Tim Minchin has blasted ITV bosses after he claimed a specially-written track was pulled from the Jonathan Ross Show for fear of upsetting Christians.
Tim - who is behind West End hit Matilda - has written a furious blog pointing the finger at the network's director of programmes Peter Fincham, suggesting he was nervous about a backlash.
Tim said compliance staff and lawyers had given the go-ahead to his lyrics long before the recording of the programme..
But he said the humorous song - which drew parallels between Woody Allen and Jesus - was pulled when Fincham watched the show.
In his blog Minchin said:
Peter Fincham demanded that I be cut from the show.
He did this because he's scared of the ranty, shit-stirring, right-wing press, and of the small minority of Brits who believe they have a right to go through life protected from anything that challenges them in any way. I have to admit I'm
really fucking disappointed.
An ITV source lamely claimed that the decision was less about religious sensitivity and more that tonally, it wasn't right for the show .
Anglican Archbishop of Sydney Peter Jensen said he was more frightened about people not talking about Jesus than what they said about him. He said:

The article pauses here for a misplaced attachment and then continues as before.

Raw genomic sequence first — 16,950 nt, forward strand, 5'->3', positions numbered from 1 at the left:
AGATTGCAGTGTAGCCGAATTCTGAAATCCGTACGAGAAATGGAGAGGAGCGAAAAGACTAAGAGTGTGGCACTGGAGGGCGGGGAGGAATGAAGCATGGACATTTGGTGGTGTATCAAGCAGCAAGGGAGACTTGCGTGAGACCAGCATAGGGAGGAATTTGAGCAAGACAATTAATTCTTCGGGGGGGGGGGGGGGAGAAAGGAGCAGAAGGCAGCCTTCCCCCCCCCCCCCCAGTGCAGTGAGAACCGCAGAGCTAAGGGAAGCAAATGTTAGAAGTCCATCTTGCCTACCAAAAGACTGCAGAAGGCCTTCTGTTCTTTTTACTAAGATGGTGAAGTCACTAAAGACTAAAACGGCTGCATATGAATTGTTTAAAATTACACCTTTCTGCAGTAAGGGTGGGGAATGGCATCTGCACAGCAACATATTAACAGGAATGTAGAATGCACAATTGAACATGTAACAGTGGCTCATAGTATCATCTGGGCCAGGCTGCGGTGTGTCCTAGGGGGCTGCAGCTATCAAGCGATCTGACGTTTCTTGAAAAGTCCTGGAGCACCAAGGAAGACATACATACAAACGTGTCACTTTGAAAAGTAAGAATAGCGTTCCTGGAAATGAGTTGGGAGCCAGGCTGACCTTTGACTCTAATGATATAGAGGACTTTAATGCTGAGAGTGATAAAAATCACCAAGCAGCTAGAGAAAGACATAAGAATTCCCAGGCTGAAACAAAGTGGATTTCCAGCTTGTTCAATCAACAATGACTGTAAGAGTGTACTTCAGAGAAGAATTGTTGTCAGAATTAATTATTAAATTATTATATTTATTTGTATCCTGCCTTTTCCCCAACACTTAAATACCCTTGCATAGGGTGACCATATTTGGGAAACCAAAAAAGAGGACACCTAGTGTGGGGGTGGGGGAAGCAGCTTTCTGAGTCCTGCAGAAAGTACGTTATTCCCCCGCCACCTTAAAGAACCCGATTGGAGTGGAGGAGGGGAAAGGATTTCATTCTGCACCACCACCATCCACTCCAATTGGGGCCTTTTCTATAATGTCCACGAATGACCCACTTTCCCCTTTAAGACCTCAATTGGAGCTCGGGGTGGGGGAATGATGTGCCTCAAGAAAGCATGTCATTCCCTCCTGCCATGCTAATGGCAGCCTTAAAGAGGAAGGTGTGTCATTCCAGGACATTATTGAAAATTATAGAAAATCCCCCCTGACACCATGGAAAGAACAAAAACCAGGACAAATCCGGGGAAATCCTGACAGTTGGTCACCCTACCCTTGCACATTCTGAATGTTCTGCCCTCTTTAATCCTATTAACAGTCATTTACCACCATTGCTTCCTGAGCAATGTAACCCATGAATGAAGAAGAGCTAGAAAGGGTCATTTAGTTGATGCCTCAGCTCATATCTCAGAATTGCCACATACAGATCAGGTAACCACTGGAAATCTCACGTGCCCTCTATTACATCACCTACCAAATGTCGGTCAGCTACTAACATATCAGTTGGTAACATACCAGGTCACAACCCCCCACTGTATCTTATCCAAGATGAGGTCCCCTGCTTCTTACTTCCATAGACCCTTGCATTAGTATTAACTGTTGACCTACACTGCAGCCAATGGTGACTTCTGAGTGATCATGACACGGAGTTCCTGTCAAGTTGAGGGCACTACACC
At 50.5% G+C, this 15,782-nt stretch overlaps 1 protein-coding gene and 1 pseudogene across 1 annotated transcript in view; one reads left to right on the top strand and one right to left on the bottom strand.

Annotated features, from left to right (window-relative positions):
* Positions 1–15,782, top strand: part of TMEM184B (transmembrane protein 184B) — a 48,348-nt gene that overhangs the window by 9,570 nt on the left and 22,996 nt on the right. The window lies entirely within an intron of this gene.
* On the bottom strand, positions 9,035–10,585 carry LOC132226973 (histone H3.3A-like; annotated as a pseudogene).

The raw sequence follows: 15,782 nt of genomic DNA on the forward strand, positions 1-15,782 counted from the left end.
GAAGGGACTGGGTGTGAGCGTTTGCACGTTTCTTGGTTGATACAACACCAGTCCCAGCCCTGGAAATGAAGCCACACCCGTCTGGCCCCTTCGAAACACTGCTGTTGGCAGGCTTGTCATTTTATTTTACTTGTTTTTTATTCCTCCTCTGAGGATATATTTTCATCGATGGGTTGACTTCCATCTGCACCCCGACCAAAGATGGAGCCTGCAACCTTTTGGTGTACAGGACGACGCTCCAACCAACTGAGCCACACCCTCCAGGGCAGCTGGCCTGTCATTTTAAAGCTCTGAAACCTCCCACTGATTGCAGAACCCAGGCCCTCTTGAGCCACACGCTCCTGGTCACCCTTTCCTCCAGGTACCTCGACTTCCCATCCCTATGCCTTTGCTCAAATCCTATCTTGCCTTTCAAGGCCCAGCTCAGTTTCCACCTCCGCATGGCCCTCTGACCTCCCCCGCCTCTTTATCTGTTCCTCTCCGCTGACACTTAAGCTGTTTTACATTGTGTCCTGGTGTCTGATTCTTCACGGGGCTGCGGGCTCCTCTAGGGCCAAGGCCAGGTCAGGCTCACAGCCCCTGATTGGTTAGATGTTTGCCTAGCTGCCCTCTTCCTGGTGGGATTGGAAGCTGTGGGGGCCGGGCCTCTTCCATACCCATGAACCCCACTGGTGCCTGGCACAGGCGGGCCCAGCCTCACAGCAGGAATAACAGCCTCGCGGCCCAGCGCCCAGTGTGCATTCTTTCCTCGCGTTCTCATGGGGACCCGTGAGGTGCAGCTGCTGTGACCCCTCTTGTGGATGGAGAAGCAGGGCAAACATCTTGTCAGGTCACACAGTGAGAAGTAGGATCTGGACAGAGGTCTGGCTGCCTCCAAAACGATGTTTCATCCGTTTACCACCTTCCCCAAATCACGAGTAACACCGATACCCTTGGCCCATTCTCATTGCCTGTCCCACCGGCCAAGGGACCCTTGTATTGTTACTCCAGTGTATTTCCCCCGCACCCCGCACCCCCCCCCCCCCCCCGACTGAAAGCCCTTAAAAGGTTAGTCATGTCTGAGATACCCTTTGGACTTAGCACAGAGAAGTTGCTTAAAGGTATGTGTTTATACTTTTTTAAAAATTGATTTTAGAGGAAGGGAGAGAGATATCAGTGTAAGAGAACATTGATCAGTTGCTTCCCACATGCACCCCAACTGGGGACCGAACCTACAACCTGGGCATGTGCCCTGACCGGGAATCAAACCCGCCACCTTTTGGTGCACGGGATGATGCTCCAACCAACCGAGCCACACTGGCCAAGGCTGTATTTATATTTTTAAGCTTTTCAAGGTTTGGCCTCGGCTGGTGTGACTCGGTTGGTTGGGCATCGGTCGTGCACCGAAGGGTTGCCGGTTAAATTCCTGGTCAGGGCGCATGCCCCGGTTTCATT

Tim Minchin doesn't worry me nearly as much as the people who try to suppress Jesus Christ. I'm more frightened about people who don't talk about him at all and try to censor him out. People talk about the festival season, doing anything they
can to avoid the obvious.
Lutheran Church of Australia Reverend Mike Semmler said a comedian making jokes about Jesus meant he was considered a serious subject worthy of a laugh. He said:
Part of the Christmas message is that Jesus becomes human and if people are trying to relate him to other human beings, while it may not be terribly uplifting for the church, he was after all really human.
On 6 May 2011 the Australian Communications and Media Authority (ACMA) received an unresolved complaint regarding a segment of the program Just for Laughs: Montreal International Comedy Festival broadcast on 30 March 2011 by Network TEN.
The complainant considers the segment's content was offensive and vilified the Pope and the Catholic community. The complainant was not satisfied with the response of the licensee and referred the matter to the ACMA for investigation.
Just for Laughs: Montreal International Comedy Festival is a one-month comedy festival that occurs annually in Montreal, Canada, and features a cast of worldwide stand up comedians and comedic performances.
The segment complained about was a short highlight clip presented in the lead up to a performance by Australian comedian and entertainer, Tim Minchin. The clip ran for 1 minute and 34 seconds and featured an interview between Paul McDermott and
Tim Minchin, and a 12 second excerpt of a song clip produced by Tim Minchin entitled Fuck the Pope . The song clip contained animations of caricatures representing the Pope dancing together with other clergy. The interview included:
Paul McDermott: How is Fuck the Pope going by the way?